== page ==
poles

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pole 1

 (pōl)
n.
1. Either extremity of an axis through a sphere.
2. Either of the regions contiguous to the extremities of the earth's rotational axis, the North Pole or the South Pole.
3. Physics See magnetic pole.
4. Electricity Either of two oppositely charged terminals, as in an electric cell or battery.
5. Astronomy See celestial pole.
6. Biology
a. Either extremity of the main axis of a nucleus, cell, or organism.
b. Either end of the spindle formed in a cell during mitosis.
c. The point on a nerve cell where a process originates.
7. Either of two antithetical ideas, propensities, forces, or positions.
8. A fixed point of reference.
9. Mathematics
a. The origin in a polar coordinate system; the vertex of a polar angle.
b. A point in the complex plane at which a given function is not defined.

[Middle English, from Old French, from Latin polus, from Greek polos, axis, sky; see kwel- in Indo-European roots.]

pole 2

 (pōl)
n.
1. A long, relatively slender, generally rounded piece of wood or other material.
2. The long tapering wooden shaft extending up from the front axle of a vehicle to the collars of the animals drawing it; a tongue.
3.
a. See rod.
b. A unit of area equal to a square rod.
4. Sports The inside position on the starting line of a racetrack: qualified in the time trials to start on the pole.
v. poled, pol·ing, poles
v.tr.
1.
a. To propel with a pole: boatmen poling barges up a placid river.
b. To propel (oneself) or make (one's way) by the use of ski poles: "We ski through the glades on corn snow, then pole our way over a long one-hour runout to a road" (Frederick Selby).
2. To support (plants) with a pole.
3. To strike, poke, or stir with a pole.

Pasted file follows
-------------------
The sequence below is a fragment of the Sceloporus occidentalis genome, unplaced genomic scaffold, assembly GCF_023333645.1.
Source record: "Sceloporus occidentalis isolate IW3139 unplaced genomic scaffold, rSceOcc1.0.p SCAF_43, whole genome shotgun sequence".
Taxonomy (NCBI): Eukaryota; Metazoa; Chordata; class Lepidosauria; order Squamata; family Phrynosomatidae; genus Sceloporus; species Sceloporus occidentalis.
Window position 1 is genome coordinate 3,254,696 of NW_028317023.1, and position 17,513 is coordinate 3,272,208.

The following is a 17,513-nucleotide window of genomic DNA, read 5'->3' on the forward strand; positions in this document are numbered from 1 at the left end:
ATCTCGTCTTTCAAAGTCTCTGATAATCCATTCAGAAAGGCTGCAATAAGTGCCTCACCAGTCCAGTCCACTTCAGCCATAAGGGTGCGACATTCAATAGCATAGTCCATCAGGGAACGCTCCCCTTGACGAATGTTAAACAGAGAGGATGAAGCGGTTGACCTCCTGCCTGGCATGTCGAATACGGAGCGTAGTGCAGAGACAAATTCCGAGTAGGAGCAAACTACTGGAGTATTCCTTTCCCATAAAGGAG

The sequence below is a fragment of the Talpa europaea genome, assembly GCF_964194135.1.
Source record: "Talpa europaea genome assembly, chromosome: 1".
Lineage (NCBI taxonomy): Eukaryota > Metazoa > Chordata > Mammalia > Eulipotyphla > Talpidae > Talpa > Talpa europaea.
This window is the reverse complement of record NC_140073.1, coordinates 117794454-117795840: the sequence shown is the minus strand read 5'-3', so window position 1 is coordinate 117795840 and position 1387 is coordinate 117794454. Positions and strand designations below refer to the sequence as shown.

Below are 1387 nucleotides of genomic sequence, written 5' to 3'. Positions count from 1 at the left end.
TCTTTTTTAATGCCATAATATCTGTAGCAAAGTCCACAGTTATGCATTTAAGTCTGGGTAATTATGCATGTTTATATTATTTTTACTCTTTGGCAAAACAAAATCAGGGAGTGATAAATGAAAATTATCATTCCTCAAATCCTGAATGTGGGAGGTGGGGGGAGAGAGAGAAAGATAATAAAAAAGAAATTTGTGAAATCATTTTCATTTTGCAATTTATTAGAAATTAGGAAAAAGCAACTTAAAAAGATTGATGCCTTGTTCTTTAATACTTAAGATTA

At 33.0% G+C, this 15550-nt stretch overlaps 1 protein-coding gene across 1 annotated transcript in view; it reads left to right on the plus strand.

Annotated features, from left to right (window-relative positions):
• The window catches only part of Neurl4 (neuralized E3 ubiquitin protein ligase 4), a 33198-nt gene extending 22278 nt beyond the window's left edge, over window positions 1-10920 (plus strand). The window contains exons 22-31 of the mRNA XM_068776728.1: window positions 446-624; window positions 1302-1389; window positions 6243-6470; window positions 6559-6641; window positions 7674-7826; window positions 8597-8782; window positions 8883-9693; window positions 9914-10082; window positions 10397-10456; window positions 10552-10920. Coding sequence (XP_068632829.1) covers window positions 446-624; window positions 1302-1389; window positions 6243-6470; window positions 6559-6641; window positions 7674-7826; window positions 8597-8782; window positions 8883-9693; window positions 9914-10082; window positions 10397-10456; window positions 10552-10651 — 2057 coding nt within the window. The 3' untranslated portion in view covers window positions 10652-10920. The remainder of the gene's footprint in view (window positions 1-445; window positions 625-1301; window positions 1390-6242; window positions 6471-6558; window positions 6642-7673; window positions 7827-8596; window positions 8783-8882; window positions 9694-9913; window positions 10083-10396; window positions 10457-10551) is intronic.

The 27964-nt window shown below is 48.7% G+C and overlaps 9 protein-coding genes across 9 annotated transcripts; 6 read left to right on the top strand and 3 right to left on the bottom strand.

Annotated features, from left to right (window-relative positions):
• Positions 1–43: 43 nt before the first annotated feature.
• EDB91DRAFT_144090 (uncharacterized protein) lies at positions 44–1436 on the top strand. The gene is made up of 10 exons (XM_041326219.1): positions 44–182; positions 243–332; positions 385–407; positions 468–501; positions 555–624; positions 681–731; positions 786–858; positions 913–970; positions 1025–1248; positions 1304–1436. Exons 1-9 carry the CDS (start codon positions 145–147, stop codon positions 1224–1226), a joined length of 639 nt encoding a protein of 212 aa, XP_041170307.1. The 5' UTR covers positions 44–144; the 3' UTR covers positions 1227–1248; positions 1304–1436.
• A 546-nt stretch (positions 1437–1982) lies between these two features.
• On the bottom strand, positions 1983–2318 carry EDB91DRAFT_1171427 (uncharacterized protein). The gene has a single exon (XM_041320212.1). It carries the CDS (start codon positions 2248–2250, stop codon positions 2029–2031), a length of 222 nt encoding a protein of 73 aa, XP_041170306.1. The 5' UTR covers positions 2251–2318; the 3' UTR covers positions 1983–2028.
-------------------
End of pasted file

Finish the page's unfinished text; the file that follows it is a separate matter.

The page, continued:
v.intr.
1. To propel a boat or raft with a pole.
2. To use ski poles to maintain or gain speed.

[Middle English, from Old English pāl, from Latin pālus, stake; see pag- in Indo-European roots.]

Pole

 (pōl)
n.
1. A native or inhabitant of Poland.
2. A person of Polish ancestry.

poles

  • sedan chair - An enclosed chair carried on poles.
  • oblate, prolate - Oblate means "flattened at the poles," and the opposite is prolate; the Earth is an oblate spheroid.
  • tent - Comes from a Latin word for "stretch," as early tents were made from cloth or skins stretched on poles.
  • running boards - Originally extended from bow to stern on canal boats—which men walked along, propelling the boats with poles.

poles

1. The ends of the Earth’s axis, forming its northernmost and southernmost points: the North Pole and South Pole. Their locations do not correspond exactly with the North and South magnetic poles that are produced by the Earth’s magnetic properties.
2. Two points of a magnet where magnetism seems concentrated.
Translations
References in periodicals archive ?
The contract is for group life insurance of employees of the Institute of National Remembrance - Commission for Prosecution of Crimes Against the Polish Nation and members of their families.
The bellicosity, bravery and inflexibility of the Polish nation is shown.
His actions were an expression of the unique sense of solidarity the Polish nation presented in its struggle for freedom and independence.
In 2007, she was honoured with a State Medal by the Polish nation in recognition of her exceptional interpretations of Chopin's works.
The USSR's genocidal activity against the Polish nation started before World War II.
The tragic fate of the Polish nation was sealed in August 1939 when Germany and the Soviet Union signed the so-called "non-aggression" pact, leading to Germany's spectacular blitzkrieg of Poland the following month and the eruption of the Second World War.
A Pole's Card is an ID-style document confirming that one belongs to the Polish nation.
38 Ballade as a tale of the martyrdom of the Polish nation.
Unlike most Western European states, the Polish nation was created in the nineteenth century, although statehood was only realized in 1918 after the collapse of the European empires that had partitioned Polish territories in the eighteenth century.
The Polish nation apparently is not easily pushed around by the ruling elites in the EU.
In its juxtaposition of desire with duty to the Polish nation, A Thousand Peaceful Cities takes up where the 1953 novel Trans-Atlantyk, by Polish-Argentine writer Witold Gombrowicz, left off.
The pianist holds the title of State Artist in her native Turkey, and in 2007, she was honoured with the award of a State Medal by the Polish nation in recognition of her exceptional Chopin interpretations.